This publication uses cookies

We use functional and analytical cookies to improve our website. In addition, third parties place tracking cookies to display personalised advertisements on social media. By clicking accept you consent to the placement of these cookies.

The internalization and expression of stress are two factors of daily life that move us away from our goals and vision unless we build positive habits to counter them. Here, I share with you seven easy habits that I practice daily to relieve the pressure I often experience.

JAY SHETTY ON

Discover 7 Habits
of Successful People

Under Extreme Stress

We are all going through unprecedented change and stress right now. The whole world is feeling an extreme sense of pressure together. This is why it is so important to remember those habits that we may have neglected or forgotten about as we face the “new normal.”

Falling back into bad habits is an easy thing to do in the face of difficulty. In the beginning of lockdown, many of us found ourselves overeating, for instance, finding comfort and energy in the consumption of sugar and carbohydrates, and eating more times a day than usual because of boredom. Some of us turned to addictions, like alcohol, to try and escape the stress. For me, it was video games.

So, today, I want to share with you some of the habits that really helped me deal with the sense of extreme pressure that I have experienced. Even if you can follow one or two of these exercises right now, I know it will change your life! Remember that if you fall into bad habits, even when your external situation normalizes, your mind often continues to cling to what you have become accustomed to do when you felt anxious or stuck.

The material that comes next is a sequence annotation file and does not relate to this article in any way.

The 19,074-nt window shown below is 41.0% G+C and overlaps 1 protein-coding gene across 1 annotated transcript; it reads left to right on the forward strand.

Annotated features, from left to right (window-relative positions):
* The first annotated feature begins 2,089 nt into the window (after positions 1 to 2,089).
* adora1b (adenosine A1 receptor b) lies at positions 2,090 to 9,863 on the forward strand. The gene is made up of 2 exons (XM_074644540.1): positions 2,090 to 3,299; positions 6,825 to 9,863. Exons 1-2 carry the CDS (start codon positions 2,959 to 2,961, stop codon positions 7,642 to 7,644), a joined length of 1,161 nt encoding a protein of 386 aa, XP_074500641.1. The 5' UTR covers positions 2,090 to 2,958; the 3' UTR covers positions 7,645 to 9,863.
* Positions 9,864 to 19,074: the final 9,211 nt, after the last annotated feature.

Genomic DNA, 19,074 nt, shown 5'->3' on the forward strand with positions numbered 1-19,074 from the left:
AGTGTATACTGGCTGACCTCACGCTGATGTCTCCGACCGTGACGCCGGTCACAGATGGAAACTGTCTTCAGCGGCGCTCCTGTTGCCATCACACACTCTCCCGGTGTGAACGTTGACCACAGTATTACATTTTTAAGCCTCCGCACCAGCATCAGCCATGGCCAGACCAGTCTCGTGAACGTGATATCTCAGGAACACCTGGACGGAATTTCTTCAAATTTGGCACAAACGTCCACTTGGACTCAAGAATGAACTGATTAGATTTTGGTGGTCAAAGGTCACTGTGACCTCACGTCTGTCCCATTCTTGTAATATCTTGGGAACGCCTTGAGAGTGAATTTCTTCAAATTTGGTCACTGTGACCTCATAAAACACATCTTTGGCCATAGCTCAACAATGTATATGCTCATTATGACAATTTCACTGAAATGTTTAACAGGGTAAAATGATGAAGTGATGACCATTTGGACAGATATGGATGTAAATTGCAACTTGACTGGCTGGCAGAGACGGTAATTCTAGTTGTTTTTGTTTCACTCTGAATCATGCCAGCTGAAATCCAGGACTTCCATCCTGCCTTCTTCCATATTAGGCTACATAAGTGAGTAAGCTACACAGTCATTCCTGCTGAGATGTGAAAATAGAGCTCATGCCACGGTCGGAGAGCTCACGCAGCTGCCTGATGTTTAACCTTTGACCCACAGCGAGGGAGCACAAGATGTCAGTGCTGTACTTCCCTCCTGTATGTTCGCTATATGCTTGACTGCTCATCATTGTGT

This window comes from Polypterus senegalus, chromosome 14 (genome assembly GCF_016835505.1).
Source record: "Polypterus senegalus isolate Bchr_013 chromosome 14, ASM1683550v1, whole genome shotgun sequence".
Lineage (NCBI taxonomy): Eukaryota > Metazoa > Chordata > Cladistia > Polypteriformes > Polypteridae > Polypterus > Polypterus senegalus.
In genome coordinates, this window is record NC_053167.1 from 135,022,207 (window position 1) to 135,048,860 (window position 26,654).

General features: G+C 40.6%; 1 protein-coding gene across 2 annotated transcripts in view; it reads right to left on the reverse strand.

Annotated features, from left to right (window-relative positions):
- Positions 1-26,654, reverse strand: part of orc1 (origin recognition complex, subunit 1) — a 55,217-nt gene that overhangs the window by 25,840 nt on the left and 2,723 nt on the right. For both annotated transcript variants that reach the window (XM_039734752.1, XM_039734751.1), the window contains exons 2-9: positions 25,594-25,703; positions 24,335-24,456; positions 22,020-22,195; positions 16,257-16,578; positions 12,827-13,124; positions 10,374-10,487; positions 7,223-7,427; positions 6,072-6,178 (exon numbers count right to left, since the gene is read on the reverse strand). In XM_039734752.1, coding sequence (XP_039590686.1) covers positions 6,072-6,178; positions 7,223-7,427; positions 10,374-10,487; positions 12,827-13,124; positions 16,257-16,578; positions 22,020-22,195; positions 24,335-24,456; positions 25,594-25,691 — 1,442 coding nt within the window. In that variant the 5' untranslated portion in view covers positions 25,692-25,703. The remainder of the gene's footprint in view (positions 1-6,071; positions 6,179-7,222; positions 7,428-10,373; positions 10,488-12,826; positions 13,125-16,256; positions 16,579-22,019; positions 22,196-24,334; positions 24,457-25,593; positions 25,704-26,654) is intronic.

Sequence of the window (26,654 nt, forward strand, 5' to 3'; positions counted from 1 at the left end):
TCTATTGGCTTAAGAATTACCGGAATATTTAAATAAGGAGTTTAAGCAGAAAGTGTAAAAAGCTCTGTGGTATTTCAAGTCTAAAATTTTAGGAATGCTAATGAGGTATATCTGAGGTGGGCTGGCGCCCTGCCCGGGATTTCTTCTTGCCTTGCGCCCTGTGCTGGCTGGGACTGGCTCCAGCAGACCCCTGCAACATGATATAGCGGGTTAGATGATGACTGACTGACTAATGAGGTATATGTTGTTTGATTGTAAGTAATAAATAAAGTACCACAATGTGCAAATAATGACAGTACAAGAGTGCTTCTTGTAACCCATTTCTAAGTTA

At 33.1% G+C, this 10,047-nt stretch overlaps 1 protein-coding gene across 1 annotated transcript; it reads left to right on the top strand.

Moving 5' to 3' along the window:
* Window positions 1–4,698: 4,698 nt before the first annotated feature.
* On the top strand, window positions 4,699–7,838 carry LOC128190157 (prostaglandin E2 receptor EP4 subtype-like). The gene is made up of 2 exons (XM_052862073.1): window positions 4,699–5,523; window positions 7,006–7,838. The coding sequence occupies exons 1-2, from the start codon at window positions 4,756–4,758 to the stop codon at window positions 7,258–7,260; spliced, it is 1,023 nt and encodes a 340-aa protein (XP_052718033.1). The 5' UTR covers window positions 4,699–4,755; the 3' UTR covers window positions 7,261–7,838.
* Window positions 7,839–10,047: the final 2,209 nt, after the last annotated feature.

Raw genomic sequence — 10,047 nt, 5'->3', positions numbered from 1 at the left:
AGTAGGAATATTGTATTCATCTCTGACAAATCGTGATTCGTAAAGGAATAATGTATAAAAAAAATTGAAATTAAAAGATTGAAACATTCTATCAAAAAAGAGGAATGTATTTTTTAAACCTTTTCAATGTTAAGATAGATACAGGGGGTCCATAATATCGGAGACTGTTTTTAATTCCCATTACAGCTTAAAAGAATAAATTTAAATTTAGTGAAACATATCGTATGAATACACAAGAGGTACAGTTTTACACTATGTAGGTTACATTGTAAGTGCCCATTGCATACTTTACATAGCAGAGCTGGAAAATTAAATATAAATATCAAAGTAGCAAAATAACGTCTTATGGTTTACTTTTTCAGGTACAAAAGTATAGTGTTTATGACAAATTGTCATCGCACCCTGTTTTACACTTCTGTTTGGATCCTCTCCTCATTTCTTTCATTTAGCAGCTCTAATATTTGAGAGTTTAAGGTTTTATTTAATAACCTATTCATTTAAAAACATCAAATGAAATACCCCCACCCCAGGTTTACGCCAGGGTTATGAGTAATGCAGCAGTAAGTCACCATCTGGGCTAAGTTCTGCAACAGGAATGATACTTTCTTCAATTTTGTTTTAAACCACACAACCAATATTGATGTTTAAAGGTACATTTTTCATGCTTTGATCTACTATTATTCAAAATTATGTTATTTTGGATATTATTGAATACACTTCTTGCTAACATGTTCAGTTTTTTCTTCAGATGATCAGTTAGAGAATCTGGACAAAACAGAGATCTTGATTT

This way, you don’t wait for the pace of the world to determine your progress, but you take charge and move to your own potential! 

#2 Journaling

My next tip to reduce stress is through journaling. Writing your thoughts, feelings, experiences, self-reflections, and insights into a journal is an activity that science has proven to be effective in dealing with stress.


The first question you ask yourself when journaling is, “How do I feel?” 

Hiding your feelings allows them to build up and become unbearable. Writing down your feelings helps you notice that they are most often situational and, therefore, temporary.  


The second question is, “Why do I feel this way?” 

When you take time to write down and review feelings, you understand their origin, and gain awareness and acceptance, which puts you in a powerful position to lower their negative impact.


The third (and fourth!) question you want to ask is, “How do I want to feel and what do I need to do to feel this way?” 

Whether you choose to write in a journal or use voice notes, starting this conversation with yourself automatically makes it more real as you start focusing more on understanding your feelings and thoughts. Reviewing patterns in your experiences and monitoring your progress give you a motivation and a purpose to become more attuned.

So, these are my seven favorite habits that are reliable and consistent in lowering my stress and making my life more balanced, fun, and productive. Try them for yourself and you will be amazed at how effective they are.

Falling back into bad habits is an easy thing to do in the face of difficulty. Many of us found ourselves overeating, some of us turned to addictions, like alcohol to try and escape the stress. For me, it was video games.